• Driving meaningful and measurable collaboration between the LDH agencies BHSF, Office of Behavioral Health (OBH), Office of Public Health (OPH), Office of Aging and Adult Services (OAAS), and Office for Citizens with Developmental Disabilities (OCDD), with a focus on demonstrating improved care and service for Medicaid recipients by using evidence-based guidelines;
  • Creating and sustaining a vibrant evaluation process for Louisiana Medicaid benefits and services and health care delivery systems that is based on integrity, accountability, and transparency;
  • Offering expertise and experience of Committee members to recommend improvements to BHSF that will serve to better meet the healthcare needs of recipients in a cost efficient manner;
  • Sharing Committee recommendations with recipients, providers and policy leaders; and
  • Forming subcommittees to address specific areas of care, as needed.

The Committee’s functions are advisory and shall include:

  • Monitoring ongoing metrics and ensuring findings are reported on a regularly scheduled basis (quarterly or annually);
  • Ensuring key quality initiatives are identified to align with regulatory and business requirements;
  • Overseeing quality improvement projects and ensuring coordination and integration of the quality improvement activities;
  • Reviewing performance results and providing feedback and recommendations to the MCO action plans; and
  • Participating in the evaluation of the Medicaid Quality Program by evaluating the quality, continuity, accessibility, and availability of the medical care rendered within Louisiana.

The Secretary of LDH appoints all non-permanent Committee members, which must include board-certified physicians and other health professionals familiar with the medical needs of low-income population groups and with the resources available and required for their care, in accordance with 42 CFR (Code of Federal Regulations) 431.12(d).  Additionally, the members of the standing subcommittees are appointed by the Louisiana Medicaid Medical Director, who serves as the permanent Chair of the Committee.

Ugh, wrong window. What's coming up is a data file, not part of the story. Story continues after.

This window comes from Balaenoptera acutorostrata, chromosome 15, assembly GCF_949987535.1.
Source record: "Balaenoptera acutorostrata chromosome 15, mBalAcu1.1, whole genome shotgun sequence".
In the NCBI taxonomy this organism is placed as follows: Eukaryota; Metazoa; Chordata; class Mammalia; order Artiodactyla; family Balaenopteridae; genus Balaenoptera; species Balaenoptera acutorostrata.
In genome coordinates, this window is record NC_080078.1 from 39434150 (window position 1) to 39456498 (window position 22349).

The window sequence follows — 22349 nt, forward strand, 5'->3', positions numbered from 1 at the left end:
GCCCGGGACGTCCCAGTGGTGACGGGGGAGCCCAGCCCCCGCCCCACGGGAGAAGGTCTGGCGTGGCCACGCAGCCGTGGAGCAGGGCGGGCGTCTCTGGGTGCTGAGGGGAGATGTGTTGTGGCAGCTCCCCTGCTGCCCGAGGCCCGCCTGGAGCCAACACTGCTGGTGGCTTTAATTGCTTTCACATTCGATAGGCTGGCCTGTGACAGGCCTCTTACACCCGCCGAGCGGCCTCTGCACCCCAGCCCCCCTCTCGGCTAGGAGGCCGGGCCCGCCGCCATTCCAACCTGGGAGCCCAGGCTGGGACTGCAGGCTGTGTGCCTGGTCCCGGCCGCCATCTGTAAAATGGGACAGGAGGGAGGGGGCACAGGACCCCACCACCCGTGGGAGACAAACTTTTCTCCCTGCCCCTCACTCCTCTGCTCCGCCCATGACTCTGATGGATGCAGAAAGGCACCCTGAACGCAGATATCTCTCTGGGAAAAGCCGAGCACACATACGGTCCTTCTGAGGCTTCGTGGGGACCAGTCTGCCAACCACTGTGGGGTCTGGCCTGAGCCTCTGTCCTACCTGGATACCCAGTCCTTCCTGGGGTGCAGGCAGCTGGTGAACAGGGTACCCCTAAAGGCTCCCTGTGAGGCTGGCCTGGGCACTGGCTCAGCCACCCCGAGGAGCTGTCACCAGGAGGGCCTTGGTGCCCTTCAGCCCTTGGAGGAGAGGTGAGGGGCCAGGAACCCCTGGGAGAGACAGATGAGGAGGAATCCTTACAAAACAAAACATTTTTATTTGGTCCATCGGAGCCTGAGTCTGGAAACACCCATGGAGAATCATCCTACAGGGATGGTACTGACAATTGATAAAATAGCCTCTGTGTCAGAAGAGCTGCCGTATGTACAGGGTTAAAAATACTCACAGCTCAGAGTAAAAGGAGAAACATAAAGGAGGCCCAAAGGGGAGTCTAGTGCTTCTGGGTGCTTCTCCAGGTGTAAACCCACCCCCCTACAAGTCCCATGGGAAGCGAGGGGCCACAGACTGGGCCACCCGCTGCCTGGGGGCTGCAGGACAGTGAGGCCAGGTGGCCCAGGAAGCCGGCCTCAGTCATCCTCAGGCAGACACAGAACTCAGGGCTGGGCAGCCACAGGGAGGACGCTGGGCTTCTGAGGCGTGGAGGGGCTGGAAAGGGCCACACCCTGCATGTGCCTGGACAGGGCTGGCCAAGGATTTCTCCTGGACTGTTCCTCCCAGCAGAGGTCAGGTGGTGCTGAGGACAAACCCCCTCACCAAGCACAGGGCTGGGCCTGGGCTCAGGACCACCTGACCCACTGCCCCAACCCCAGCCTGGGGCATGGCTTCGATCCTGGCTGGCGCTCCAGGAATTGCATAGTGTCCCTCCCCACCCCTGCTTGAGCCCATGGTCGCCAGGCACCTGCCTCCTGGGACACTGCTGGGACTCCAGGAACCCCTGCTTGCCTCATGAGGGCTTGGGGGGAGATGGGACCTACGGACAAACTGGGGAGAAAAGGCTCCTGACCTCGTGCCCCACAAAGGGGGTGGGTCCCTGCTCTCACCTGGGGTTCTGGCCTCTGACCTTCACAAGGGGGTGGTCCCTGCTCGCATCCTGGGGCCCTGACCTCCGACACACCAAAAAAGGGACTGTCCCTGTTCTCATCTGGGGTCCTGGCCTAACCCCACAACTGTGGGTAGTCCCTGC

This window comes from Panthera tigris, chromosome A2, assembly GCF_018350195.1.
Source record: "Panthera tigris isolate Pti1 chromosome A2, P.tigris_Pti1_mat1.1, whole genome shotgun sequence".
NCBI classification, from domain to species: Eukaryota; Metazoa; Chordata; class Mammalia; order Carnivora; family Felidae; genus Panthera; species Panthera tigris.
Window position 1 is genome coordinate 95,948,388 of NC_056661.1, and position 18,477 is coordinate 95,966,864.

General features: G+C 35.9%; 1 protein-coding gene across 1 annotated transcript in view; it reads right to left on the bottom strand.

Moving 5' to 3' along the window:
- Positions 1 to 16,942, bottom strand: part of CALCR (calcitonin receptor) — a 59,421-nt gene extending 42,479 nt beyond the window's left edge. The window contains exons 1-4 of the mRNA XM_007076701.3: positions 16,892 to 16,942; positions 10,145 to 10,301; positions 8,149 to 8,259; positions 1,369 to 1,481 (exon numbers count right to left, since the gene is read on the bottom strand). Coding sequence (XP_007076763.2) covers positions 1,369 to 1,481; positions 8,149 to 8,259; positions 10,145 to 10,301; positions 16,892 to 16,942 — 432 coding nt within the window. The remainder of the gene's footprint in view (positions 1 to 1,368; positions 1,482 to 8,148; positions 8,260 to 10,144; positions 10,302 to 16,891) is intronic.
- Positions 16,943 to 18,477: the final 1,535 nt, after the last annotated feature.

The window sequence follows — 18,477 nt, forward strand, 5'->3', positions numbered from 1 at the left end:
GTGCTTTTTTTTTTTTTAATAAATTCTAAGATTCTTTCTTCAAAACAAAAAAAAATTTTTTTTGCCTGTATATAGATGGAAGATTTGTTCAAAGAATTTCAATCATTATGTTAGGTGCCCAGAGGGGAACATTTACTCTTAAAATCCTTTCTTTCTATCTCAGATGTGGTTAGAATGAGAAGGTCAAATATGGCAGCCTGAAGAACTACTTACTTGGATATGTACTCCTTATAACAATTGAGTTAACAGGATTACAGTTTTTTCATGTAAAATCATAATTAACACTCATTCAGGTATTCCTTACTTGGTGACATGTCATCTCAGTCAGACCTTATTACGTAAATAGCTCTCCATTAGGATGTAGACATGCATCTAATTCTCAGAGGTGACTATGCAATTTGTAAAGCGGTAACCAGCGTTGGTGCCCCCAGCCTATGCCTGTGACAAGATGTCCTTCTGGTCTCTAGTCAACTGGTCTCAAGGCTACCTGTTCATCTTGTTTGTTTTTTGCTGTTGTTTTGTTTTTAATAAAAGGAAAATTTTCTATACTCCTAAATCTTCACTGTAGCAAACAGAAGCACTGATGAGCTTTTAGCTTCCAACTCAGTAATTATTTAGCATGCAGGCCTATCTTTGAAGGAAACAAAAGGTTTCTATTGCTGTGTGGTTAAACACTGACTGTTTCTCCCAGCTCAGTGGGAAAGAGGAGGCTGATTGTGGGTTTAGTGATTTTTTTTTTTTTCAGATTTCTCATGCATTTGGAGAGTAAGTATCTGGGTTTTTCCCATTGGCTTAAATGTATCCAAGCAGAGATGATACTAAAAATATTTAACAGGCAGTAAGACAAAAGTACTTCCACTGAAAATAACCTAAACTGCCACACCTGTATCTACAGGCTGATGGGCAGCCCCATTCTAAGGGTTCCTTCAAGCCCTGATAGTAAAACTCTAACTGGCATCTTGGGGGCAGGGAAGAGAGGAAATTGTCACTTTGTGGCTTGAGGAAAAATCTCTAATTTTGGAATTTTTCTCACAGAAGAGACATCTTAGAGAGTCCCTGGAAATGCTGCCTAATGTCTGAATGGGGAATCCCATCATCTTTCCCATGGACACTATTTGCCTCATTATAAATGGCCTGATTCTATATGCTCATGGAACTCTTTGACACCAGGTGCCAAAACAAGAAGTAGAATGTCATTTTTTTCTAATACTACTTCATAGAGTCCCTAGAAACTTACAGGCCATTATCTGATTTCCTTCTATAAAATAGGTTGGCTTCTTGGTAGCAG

La. R.S. 42:1113B prohibits an appointed member of any board or commission, member of his immediate family, or legal entity in which he has a substantial economic interest from bidding on or entering into or being in any way interested in any contract, subcontract, or other transaction which is under the supervision or jurisdiction of the agency of such appointed member.

As such, La. R.S. 42:1113B would prohibit Medicaid providers from serving, despite 42 CFR 431.12(d) effectively requiring they be appointed to the Committee or subcommittees. LDH should consider proposing an amendment to the Code of Governmental Ethics to provide an exception for Medicaid providers appointed to serve on the Medicaid Quality Committee or any of its subcommittees.

Unconfirmed reports said that Brandt prevailed upon Gov. John Bel Edwards to write Dr. Gee to request that he be allowed to continue serving as Medical Director for LDH.

An attempt was made to reach Dr. Brandt at LDH but his phone line was forwarded to a non-working number. The Department of Civil Service has no record of his employment after last Sept. 2.

LouisianaVoice has made a public records request of LDH for all correspondence between Dr. Brandt and Edwards, between Dr. Brandt and Dr. Gee and between Edwards and Dr. Gee relative to Brandt’s employment.

LDH received an email today (April 3) from LDH to the effect that it would take 30 days to provide such records. It takes only a simple keystroke to retrieve such messages from email files, however. They can be produced in a matter of seconds.

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Taking their cue from Alabama Sheriff TODD ENTREKIN, several members of Louisiana’s House of Representatives have co-sponsored a bill that would cut food expenditures for prisoners and college and university students while increasing the percentage of prisoner work-release pay that the state receives in an effort to boost revenue as the state rushes headlong toward the June 30 fiscal cliff.

HB-4118, co-authored by a dozen Republican legislators who received the highest ratings from the conservative Americans for Prosperity (AFP), would slash funding for inmate meals three days per week in an effort to help make up budgetary shortfalls.